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Name of Activity:

Team Bowling

Purpose of Activity:

To allow students to practice cooperative skills. To refine the skills of rolling and catching. Moving to open space.

Activity cues:

Rolling: step with opposite foot, bend knees and lower to the ground, release ball close to floor. Catching: watch, reach, and pull to absorb the ball's force, ball up high fingers to the sky, ball down low fingers toward the ground. Moving to open space: Move away from defenders.

Prerequisites:

Students have participated in small group activities and have been taught the concepts and benefits of working together. Students have been taught the skill cues for rolling and catching and have practiced these skills. Students understand the concept of moving to open space.

Suggested Grade Level:

3-5

Materials Needed:

Materials needed for one game: 20 plastic bowling pins or 2 liter soda bottles, jerseys, 2 to 3 gator skin or foam balls, cones or painted boundaries.

Description of Idea

This game is best suited for small teams of 5, which will allow 2 or 3 games to be played at a time depending on class size. Use existing boundary lines and/or cones to define the boundaries and pin area for each game. The boundaries of the games should be adjusted to maximize the use of your space and allow for the greatest number of games to be played simutaneously.

Divide the players into 2 teams (5 players per team) and give all players a jersey. Each team consists of 4 “Rovers” and 1 “Pin Keeper”. Rovers are responsible for passing the ball(s) to their teammates, knocking down the other team’s pins, protecting their team’s pins, and returning their team’s pins to the pin area if they are knocked out. Rovers may not enter the pin area. Pin Keepers are responsible for protecting the pins, and making occasional outlet passes to their teammates. At the start of the game the Pin Keepers may arrange the pins any way they would like as long as they are within the pin area.

The game is started with the Pin Keepers passing the balls out to their teammates who begin the game on their half of the court. Players pass the ball and knock down the pins by rolling the ball across the floor. Players may NOT use a throw or toss. Rovers should be encouraged to move to an open space when awaiting a rolled pass. Upon receiving the ball a player is allowed to take 2 steps to control forward momentum and then he or she must pass or shoot the ball. Rovers and Pin Keepers are allowed to block passes with their hands and/or feet. When using feet to block the ball students should be encouraged to trap the ball like they would in soccer. Team Bowling is not a contact sport. Players who initiate physical contact will lose possession of the ball.

Players are encouraged to regulate their own game, but if needed a teacher or instructional aide can act as referee. The emphasis in Team Bowling is who can keep their pins standing for a longer period of time. once one teams pins are all down, reset the pins and play again with new Pin Keepers.

Variations:

To promote passing consider requiring a team to make a certain number of passes or require that all team members touch the ball before a team may roll it at a pin.

Don't allow students to block with their feet to promote catching with their hands.

Assessment Ideas:

Students may write in their reflective journals: What did you do to encourage your teammates? How could you have done a better job showing your teammates appreciation? Did your teammates encourage you and how did it make you feel?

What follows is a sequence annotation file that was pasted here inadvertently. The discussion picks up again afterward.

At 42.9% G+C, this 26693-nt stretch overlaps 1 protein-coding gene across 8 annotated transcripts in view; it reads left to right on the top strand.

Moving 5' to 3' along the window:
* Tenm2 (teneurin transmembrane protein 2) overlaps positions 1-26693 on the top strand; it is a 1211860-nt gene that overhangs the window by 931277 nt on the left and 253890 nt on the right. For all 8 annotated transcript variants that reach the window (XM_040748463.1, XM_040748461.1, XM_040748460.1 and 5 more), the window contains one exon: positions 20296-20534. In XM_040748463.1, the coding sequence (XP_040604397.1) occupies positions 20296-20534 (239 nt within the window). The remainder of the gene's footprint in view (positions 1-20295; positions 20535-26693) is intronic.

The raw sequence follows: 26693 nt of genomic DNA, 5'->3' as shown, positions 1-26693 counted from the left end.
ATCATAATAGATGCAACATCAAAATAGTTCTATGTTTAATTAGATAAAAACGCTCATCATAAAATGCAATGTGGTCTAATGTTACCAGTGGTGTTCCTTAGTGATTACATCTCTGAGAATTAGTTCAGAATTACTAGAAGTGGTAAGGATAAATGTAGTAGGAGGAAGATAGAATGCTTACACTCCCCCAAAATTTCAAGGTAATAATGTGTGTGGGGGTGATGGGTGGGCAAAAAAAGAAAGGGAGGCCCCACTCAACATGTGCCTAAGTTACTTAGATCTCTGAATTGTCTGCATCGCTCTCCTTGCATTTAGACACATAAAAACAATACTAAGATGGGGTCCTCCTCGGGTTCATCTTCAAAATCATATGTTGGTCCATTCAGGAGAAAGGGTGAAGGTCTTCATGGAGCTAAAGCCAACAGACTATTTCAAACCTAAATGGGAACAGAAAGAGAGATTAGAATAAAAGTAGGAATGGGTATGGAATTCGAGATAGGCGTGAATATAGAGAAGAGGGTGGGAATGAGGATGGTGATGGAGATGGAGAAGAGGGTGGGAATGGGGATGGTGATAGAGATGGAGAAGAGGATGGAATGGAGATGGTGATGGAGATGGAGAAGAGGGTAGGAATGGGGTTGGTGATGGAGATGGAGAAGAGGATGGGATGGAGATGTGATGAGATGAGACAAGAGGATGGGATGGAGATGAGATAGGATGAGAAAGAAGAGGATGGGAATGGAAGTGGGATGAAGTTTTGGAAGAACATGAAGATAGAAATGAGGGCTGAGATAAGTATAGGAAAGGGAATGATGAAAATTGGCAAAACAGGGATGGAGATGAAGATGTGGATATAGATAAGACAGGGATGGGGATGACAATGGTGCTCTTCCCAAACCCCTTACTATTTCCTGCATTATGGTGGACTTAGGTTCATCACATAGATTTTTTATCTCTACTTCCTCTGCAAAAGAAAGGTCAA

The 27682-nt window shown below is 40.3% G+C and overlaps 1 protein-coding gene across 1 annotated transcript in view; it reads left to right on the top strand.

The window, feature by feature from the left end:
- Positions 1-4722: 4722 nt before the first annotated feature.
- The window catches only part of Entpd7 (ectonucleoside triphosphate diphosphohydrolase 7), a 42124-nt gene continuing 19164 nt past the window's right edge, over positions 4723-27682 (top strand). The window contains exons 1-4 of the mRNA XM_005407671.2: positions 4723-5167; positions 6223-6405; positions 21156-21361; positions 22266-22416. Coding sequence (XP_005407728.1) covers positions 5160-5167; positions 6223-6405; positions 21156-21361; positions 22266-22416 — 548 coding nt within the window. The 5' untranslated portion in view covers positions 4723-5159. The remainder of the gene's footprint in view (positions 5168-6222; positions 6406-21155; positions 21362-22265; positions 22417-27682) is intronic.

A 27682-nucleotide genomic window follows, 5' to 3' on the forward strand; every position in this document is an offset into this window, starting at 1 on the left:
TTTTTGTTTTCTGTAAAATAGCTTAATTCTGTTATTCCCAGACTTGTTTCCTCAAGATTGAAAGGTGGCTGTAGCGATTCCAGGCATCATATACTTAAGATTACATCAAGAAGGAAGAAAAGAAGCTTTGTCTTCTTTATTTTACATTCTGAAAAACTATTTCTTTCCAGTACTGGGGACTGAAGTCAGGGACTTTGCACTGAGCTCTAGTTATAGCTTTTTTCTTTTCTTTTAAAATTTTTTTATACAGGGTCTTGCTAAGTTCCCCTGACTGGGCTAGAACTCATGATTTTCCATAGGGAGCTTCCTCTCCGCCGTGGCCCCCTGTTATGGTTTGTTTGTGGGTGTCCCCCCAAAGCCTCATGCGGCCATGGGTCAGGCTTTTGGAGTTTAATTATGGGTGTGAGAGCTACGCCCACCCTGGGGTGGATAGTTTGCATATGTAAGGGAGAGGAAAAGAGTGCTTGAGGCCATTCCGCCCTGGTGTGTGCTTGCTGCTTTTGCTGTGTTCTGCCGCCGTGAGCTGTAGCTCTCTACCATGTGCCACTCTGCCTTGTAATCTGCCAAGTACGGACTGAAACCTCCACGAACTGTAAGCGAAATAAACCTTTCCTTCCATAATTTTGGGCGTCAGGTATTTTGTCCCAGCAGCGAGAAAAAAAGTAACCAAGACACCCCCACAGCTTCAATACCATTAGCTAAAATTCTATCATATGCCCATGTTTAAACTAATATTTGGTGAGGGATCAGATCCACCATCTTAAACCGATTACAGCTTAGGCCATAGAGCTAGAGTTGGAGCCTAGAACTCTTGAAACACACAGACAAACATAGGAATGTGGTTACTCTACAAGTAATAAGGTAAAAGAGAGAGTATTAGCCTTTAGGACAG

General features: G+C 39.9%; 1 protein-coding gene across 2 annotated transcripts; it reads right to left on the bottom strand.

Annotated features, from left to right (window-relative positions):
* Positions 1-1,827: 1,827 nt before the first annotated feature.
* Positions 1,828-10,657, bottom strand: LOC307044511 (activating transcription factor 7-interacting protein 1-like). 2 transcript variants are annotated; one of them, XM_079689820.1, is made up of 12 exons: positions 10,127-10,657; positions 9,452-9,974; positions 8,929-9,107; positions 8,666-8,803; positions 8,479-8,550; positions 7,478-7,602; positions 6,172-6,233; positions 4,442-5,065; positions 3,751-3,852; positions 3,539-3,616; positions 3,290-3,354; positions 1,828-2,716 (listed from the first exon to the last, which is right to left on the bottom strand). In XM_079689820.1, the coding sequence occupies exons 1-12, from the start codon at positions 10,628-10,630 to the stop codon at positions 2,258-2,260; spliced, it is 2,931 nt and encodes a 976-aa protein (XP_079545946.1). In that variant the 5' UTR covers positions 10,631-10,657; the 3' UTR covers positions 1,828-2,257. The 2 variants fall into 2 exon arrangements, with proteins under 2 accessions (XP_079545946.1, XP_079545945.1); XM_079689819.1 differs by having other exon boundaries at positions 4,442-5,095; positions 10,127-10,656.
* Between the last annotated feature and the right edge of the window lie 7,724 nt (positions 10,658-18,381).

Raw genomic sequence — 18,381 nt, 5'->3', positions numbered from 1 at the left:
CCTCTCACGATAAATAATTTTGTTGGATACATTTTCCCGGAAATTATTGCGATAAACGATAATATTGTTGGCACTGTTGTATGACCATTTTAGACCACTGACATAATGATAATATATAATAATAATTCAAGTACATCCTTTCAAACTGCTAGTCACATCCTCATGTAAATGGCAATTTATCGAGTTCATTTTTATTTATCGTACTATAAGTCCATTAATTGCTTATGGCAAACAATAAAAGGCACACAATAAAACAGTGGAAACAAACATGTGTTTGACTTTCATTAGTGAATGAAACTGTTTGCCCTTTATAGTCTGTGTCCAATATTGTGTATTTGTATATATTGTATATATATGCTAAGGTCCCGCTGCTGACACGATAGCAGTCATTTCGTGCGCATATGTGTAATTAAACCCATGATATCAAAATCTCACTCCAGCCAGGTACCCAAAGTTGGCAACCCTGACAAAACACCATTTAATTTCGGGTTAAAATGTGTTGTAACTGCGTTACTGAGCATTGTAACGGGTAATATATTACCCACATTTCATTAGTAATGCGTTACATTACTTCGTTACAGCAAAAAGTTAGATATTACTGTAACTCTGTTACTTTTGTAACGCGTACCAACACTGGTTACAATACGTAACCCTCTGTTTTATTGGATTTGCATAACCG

Teaching Suggestions:

Since this is a cooperative activity, the teacher should promote clear positive communication among teammates. Communication is the key to the team being successful.

Adaptations for Students with Disabilities:

This activity has been used with students who have mild to severe disabilities. Plus, this activity has been used with students in inclusive classes grades 3-6. For students who are in wheelchairs there are no modifications.

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Submitted by Bruce Davey who teaches at Stanislaus County Office of Education in Modesto, CA. Thanks for contributing to PE Central! Posted on PEC: 4/19/2004.

Viewed 166826 times since 5/27/2003.

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Previous Comments:

ATMTeacher

How many people only have 10-15 students per class? I average about 26. Also, where and how are the pins placed? This seems okay, but I have no idea how to set this up in a normal gym class.

Peter B

The game was super active and works well for groups possessing good skill level. I used throwing for passes and bowling for shots at the pins. I felt as though throw/catch for passing is more realistic for skills in other games/sports (handball, football, ultimate, etc.)

LAF

Since the diagram is not available to visualize it, dimensions could be stated to claify. We play blacktop bowling and use the same area width as two tennis courts with the middle line locating the center of the courts (no net of course). Pins are placed at the end of the court line marked with chalk as an X.

michele bowman

Adaptations for students with disabilities in wheelchairs are bowling ramp, can put mat on their legs, use scoops to help roll. there is always ways to adapt for anyone!!!!!

S.J.

I agree, a diagram or description of where to put pins is necessary. Also, do rovers have to stay on their side of the court at all times? If the pins are in the middle of one's half court, can the other team go behind them to score?

Team Bowling

This activity needs a diagram!!! It sounds fun but I'm having a lot of trouble understanding who does what.